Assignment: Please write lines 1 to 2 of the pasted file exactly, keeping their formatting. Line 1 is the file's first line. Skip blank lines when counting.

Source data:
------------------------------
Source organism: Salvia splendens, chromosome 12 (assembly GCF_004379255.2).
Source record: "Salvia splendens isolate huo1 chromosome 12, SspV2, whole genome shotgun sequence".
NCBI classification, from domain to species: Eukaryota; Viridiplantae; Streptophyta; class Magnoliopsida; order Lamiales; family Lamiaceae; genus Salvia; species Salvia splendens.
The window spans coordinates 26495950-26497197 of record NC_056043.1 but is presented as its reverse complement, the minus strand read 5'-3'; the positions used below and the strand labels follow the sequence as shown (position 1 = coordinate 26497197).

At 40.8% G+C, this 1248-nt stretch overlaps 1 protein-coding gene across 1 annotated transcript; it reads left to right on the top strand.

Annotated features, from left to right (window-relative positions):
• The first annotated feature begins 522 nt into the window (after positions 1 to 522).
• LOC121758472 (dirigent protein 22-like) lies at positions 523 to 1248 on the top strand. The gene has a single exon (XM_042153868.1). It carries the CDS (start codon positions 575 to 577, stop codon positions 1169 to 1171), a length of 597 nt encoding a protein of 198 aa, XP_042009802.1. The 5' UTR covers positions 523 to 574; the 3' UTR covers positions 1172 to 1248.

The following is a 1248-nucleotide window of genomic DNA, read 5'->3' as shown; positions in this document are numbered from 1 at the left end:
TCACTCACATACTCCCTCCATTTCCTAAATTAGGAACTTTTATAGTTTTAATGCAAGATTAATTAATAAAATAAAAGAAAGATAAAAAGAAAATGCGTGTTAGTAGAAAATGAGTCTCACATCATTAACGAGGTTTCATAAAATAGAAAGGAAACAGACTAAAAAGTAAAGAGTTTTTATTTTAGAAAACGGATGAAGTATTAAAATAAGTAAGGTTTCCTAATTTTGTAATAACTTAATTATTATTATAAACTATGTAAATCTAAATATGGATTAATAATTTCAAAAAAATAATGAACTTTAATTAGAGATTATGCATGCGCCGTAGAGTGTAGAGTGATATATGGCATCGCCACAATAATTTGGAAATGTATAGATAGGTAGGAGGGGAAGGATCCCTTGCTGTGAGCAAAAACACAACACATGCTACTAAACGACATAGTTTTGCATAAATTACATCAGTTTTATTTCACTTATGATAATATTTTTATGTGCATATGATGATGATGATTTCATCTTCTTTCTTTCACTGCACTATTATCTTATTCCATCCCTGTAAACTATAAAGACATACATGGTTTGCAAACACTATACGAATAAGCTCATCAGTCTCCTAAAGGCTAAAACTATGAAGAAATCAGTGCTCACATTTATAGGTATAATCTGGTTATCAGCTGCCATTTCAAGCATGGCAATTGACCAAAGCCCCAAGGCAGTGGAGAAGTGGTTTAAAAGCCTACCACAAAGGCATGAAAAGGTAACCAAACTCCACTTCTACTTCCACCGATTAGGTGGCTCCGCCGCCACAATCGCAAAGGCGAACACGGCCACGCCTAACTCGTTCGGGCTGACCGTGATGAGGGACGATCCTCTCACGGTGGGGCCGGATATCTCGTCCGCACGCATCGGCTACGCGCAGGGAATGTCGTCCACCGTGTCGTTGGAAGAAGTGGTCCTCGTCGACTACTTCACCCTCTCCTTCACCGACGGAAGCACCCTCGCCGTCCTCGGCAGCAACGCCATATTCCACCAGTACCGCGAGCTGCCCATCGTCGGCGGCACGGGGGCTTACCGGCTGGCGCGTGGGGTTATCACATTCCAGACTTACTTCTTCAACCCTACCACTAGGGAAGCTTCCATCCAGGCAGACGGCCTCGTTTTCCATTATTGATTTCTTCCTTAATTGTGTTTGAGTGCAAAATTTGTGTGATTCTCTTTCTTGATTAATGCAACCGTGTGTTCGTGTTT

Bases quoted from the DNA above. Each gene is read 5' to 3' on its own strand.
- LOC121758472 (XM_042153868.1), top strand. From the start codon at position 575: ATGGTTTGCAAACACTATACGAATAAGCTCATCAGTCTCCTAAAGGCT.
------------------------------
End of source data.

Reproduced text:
Source organism: Salvia splendens, chromosome 12 (assembly GCF_004379255.2).
Source record: "Salvia splendens isolate huo1 chromosome 12, SspV2, whole genome shotgun sequence".